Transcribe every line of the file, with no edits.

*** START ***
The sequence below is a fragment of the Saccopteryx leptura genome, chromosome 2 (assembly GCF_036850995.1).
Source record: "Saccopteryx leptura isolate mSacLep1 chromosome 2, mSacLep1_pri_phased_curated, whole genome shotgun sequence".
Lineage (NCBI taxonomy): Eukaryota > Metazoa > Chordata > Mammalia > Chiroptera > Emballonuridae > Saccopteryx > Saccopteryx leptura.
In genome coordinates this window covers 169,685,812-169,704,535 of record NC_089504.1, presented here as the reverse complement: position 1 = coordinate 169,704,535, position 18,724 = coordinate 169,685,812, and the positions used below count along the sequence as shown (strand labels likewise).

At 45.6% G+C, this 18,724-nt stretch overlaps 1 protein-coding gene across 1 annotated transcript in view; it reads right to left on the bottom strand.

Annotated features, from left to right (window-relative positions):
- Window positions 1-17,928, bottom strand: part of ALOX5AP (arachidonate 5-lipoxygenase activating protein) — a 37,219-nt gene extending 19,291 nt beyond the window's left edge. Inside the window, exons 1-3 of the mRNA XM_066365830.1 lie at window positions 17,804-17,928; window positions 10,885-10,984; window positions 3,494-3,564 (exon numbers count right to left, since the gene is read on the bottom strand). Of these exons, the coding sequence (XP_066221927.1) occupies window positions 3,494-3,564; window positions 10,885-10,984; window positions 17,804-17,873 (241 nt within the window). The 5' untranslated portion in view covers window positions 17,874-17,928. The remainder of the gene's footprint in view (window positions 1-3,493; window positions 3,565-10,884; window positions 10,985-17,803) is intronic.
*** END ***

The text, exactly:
The sequence below is a fragment of the Saccopteryx leptura genome, chromosome 2 (assembly GCF_036850995.1).
Source record: "Saccopteryx leptura isolate mSacLep1 chromosome 2, mSacLep1_pri_phased_curated, whole genome shotgun sequence".
Lineage (NCBI taxonomy): Eukaryota > Metazoa > Chordata > Mammalia > Chiroptera > Emballonuridae > Saccopteryx > Saccopteryx leptura.
In genome coordinates this window covers 169,685,812-169,704,535 of record NC_089504.1, presented here as the reverse complement: position 1 = coordinate 169,704,535, position 18,724 = coordinate 169,685,812, and the positions used below count along the sequence as shown (strand labels likewise).

At 45.6% G+C, this 18,724-nt stretch overlaps 1 protein-coding gene across 1 annotated transcript in view; it reads right to left on the bottom strand.

Annotated features, from left to right (window-relative positions):
- Window positions 1-17,928, bottom strand: part of ALOX5AP (arachidonate 5-lipoxygenase activating protein) — a 37,219-nt gene extending 19,291 nt beyond the window's left edge. Inside the window, exons 1-3 of the mRNA XM_066365830.1 lie at window positions 17,804-17,928; window positions 10,885-10,984; window positions 3,494-3,564 (exon numbers count right to left, since the gene is read on the bottom strand). Of these exons, the coding sequence (XP_066221927.1) occupies window positions 3,494-3,564; window positions 10,885-10,984; window positions 17,804-17,873 (241 nt within the window). The 5' untranslated portion in view covers window positions 17,874-17,928. The remainder of the gene's footprint in view (window positions 1-3,493; window positions 3,565-10,884; window positions 10,985-17,803) is intronic.